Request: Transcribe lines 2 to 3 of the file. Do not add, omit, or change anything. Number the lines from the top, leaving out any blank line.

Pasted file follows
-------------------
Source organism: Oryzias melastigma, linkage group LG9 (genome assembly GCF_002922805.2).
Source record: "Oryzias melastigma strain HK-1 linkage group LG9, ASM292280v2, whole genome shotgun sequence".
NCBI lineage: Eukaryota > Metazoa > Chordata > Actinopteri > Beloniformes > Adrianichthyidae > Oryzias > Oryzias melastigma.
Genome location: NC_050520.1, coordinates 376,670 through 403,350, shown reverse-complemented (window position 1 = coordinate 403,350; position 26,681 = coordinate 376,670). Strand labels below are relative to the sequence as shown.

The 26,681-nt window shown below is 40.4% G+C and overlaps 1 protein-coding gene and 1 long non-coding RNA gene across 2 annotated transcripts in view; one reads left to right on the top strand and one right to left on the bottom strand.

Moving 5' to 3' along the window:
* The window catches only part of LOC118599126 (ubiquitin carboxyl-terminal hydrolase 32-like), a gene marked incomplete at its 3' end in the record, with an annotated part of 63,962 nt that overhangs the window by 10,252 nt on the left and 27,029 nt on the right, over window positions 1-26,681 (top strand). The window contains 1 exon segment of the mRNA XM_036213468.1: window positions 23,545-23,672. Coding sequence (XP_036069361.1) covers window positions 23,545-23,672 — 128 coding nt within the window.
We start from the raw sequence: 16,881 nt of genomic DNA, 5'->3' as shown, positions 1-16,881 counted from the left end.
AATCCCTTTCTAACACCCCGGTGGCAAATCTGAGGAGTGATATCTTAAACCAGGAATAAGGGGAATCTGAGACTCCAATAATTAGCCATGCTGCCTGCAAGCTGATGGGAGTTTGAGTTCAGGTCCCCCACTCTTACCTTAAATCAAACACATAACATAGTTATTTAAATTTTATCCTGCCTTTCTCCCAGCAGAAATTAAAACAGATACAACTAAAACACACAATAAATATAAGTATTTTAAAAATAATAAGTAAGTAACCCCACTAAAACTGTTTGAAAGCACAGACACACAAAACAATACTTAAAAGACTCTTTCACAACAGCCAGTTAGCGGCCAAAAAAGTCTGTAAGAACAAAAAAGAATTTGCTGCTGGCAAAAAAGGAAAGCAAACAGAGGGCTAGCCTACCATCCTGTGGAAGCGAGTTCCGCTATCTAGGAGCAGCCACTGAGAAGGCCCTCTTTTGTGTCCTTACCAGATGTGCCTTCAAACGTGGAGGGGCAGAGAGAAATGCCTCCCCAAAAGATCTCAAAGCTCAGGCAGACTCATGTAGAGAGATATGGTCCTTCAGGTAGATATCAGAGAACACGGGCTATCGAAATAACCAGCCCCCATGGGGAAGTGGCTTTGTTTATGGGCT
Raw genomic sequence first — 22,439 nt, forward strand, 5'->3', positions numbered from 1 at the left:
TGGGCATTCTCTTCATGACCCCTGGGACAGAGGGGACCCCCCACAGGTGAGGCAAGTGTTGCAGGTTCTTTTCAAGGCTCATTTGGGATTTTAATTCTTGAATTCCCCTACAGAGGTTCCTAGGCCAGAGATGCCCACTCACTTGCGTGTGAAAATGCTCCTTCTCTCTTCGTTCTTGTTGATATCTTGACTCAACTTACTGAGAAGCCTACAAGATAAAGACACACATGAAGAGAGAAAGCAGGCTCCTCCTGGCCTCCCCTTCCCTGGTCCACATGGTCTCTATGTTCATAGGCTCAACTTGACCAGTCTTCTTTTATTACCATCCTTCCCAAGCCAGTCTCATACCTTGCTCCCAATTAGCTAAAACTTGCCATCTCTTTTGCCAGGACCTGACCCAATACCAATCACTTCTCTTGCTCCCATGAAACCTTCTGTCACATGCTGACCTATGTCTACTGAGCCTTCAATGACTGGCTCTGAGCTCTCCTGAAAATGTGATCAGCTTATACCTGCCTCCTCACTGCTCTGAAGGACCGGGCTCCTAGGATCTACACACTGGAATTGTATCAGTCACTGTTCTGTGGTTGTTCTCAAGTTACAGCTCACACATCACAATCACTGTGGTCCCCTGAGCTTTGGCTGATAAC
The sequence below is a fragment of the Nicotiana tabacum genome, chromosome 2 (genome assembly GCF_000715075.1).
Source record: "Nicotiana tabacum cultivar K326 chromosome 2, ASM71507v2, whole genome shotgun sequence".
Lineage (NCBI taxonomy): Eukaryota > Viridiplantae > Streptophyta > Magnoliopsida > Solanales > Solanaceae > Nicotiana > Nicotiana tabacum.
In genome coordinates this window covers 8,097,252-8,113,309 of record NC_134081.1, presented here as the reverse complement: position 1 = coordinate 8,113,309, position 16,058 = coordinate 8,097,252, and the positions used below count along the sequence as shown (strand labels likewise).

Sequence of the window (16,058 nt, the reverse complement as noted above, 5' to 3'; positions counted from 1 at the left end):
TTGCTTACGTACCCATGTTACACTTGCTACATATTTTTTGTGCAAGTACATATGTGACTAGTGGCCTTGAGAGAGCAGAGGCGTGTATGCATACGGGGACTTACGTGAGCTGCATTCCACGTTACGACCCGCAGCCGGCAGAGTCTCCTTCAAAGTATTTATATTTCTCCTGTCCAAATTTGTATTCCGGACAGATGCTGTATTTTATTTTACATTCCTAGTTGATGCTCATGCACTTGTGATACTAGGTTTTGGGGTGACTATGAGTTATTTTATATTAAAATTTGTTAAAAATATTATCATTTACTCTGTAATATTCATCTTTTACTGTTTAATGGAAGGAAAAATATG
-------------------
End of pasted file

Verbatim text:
Source record: "Oryzias melastigma strain HK-1 linkage group LG9, ASM292280v2, whole genome shotgun sequence".
NCBI lineage: Eukaryota > Metazoa > Chordata > Actinopteri > Beloniformes > Adrianichthyidae > Oryzias > Oryzias melastigma.